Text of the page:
About Connie Booth
She is an American writer and actress, known for appearances on British television and particularly for her portrayal of Polly Sherman in the popular 1970s television show Fawlty Towers, which she co-wrote with her then husband John Cleese.
Booth's father was a Wall Street stock broker and her mother was a housewife. They had moved from rural Indiana to New Rochelle, New York. After performing in high school productions, Booth went on to study drama in New York City, where she worked as a waitress. Booth married John Cleese on February 20, 1968.
Booth secured parts in episodes of Monty Python's Flying Circus and in the Python film And Now for Something Completely Different. She also appeared in Monty Python and the Holy Grail as a woman accused of being a witch; in How to Irritate People, a pre-Monty Python film starring Cleese and other future Monty Python members; and in The Strange Case of the End of Civilization as We Know It (Cleese's Sherlock Holmes spoof, as Mrs. Hudson).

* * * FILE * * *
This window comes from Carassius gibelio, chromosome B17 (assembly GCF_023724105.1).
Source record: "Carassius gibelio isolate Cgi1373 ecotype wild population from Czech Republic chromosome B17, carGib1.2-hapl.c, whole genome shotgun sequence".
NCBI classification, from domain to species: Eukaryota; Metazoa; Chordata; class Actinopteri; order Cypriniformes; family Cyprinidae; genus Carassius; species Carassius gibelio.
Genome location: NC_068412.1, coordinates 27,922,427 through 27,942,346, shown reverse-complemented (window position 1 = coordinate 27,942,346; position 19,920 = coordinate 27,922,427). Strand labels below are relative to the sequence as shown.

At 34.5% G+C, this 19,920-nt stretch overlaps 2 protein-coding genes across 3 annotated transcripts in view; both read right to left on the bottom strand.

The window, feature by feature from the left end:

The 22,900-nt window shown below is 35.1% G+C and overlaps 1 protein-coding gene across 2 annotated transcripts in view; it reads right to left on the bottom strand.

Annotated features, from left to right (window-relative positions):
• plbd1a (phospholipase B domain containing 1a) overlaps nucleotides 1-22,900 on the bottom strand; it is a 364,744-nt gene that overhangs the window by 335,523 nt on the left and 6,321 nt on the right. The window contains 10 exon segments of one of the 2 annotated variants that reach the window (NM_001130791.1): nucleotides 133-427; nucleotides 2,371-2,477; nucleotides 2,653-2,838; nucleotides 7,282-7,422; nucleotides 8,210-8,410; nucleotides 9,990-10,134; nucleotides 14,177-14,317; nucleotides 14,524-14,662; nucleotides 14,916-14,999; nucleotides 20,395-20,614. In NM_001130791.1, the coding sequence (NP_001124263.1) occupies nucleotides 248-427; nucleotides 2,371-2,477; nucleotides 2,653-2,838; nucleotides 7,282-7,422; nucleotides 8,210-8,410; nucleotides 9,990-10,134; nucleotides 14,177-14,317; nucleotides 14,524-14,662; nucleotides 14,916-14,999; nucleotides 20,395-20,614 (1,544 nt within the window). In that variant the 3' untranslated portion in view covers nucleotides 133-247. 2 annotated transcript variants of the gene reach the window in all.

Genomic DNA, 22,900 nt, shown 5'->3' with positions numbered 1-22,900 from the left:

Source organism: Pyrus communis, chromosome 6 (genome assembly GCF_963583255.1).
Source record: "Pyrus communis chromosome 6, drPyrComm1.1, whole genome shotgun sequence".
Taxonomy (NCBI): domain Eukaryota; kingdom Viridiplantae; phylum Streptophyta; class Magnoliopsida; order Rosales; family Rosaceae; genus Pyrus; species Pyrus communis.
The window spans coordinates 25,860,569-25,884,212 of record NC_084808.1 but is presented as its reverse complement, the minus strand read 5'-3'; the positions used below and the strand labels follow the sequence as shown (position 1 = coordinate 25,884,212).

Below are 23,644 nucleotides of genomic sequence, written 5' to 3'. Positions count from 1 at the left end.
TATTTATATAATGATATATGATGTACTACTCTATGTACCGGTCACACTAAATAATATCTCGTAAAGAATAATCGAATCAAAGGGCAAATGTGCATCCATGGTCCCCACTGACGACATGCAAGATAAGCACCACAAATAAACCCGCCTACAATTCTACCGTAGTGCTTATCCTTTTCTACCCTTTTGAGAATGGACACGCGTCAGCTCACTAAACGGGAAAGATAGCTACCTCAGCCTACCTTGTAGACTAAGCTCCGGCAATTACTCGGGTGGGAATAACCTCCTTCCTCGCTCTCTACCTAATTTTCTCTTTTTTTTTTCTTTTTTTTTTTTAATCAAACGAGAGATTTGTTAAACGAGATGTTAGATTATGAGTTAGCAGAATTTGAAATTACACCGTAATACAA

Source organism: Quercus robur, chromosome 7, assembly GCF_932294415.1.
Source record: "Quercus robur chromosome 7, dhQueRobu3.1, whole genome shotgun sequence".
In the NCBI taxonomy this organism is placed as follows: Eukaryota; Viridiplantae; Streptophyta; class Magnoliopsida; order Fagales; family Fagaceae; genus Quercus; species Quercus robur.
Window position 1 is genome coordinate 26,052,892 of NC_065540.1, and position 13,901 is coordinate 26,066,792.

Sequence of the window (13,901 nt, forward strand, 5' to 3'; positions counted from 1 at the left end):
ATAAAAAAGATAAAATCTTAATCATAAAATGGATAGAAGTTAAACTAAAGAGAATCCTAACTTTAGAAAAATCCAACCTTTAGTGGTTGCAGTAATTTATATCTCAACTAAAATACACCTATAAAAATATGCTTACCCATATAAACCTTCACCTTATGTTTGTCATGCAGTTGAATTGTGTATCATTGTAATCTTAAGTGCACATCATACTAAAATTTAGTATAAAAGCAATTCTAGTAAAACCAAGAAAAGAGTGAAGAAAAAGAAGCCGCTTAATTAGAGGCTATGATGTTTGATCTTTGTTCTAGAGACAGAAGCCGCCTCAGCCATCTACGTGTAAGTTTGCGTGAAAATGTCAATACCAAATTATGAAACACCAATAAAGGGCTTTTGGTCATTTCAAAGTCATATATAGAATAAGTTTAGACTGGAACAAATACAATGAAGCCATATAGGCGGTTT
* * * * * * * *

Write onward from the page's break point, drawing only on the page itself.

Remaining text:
Booth and Cleese went on to write and co-star in Fawlty Towers (1975, 1979). She also appeared in a short film titled Romance with a Double Bass, adapted by Cleese from a short story by Anton Chekhov.
Booth and Cleese divorced in 1978, but have remained close friends. In 1971 Booth gave birth to a daughter, Cynthia, who appeared alongside her father in both A Fish Called Wanda and Fierce Creatures. Booth played various roles on British television, including Sophie in Dickens of London, Mrs Errol in a BBC adaptation of Little Lord Fauntleroy, and Miss March in a dramatisation of Edith Wharton's The Buccaneers.
Booth ended her acting career in 1995. She works as a psychotherapist in London, a registrant of the BPC. For 30 years Booth had declined to talk about Fawlty Towers until she agreed to participate in a documentary about the series for the digital channel G.O.L.D. in 2009.
Booth is married to John Lahr, author and senior drama critic of The New Yorker. They live in London.